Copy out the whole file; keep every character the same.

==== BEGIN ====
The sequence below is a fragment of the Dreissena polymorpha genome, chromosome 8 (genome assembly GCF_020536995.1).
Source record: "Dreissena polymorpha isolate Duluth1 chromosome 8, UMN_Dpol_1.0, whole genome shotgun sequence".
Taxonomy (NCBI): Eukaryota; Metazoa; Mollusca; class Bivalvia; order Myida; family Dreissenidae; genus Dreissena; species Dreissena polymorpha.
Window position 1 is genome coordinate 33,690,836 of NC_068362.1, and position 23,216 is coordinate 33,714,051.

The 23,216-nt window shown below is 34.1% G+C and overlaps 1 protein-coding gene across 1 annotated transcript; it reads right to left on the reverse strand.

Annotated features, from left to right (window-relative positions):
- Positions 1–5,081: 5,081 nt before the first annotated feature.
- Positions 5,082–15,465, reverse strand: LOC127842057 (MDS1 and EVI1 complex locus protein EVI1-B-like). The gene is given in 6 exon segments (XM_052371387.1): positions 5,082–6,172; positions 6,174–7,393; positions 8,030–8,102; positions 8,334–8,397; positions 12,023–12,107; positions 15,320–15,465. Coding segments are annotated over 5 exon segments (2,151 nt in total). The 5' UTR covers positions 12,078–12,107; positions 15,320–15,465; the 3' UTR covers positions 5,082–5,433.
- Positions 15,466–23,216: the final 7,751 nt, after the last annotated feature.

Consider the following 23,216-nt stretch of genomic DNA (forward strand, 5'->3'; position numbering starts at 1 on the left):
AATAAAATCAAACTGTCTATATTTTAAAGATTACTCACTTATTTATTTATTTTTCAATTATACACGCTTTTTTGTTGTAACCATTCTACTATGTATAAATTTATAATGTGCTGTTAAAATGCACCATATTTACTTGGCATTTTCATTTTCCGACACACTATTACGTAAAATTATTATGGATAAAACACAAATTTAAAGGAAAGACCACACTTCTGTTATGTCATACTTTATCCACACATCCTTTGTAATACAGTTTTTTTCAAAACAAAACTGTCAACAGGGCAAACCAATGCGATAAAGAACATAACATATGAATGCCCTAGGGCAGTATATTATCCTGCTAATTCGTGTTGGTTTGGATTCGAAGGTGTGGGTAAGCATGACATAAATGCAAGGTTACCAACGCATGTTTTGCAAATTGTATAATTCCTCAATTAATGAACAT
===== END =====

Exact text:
The sequence below is a fragment of the Dreissena polymorpha genome, chromosome 8 (genome assembly GCF_020536995.1).
Source record: "Dreissena polymorpha isolate Duluth1 chromosome 8, UMN_Dpol_1.0, whole genome shotgun sequence".
Taxonomy (NCBI): Eukaryota; Metazoa; Mollusca; class Bivalvia; order Myida; family Dreissenidae; genus Dreissena; species Dreissena polymorpha.
Window position 1 is genome coordinate 33,690,836 of NC_068362.1, and position 23,216 is coordinate 33,714,051.

The 23,216-nt window shown below is 34.1% G+C and overlaps 1 protein-coding gene across 1 annotated transcript; it reads right to left on the reverse strand.

Annotated features, from left to right (window-relative positions):
- Positions 1–5,081: 5,081 nt before the first annotated feature.
- Positions 5,082–15,465, reverse strand: LOC127842057 (MDS1 and EVI1 complex locus protein EVI1-B-like). The gene is given in 6 exon segments (XM_052371387.1): positions 5,082–6,172; positions 6,174–7,393; positions 8,030–8,102; positions 8,334–8,397; positions 12,023–12,107; positions 15,320–15,465. Coding segments are annotated over 5 exon segments (2,151 nt in total). The 5' UTR covers positions 12,078–12,107; positions 15,320–15,465; the 3' UTR covers positions 5,082–5,433.
- Positions 15,466–23,216: the final 7,751 nt, after the last annotated feature.

Consider the following 23,216-nt stretch of genomic DNA (forward strand, 5'->3'; position numbering starts at 1 on the left):
AATAAAATCAAACTGTCTATATTTTAAAGATTACTCACTTATTTATTTATTTTTCAATTATACACGCTTTTTTGTTGTAACCATTCTACTATGTATAAATTTATAATGTGCTGTTAAAATGCACCATATTTACTTGGCATTTTCATTTTCCGACACACTATTACGTAAAATTATTATGGATAAAACACAAATTTAAAGGAAAGACCACACTTCTGTTATGTCATACTTTATCCACACATCCTTTGTAATACAGTTTTTTTCAAAACAAAACTGTCAACAGGGCAAACCAATGCGATAAAGAACATAACATATGAATGCCCTAGGGCAGTATATTATCCTGCTAATTCGTGTTGGTTTGGATTCGAAGGTGTGGGTAAGCATGACATAAATGCAAGGTTACCAACGCATGTTTTGCAAATTGTATAATTCCTCAATTAATGAACAT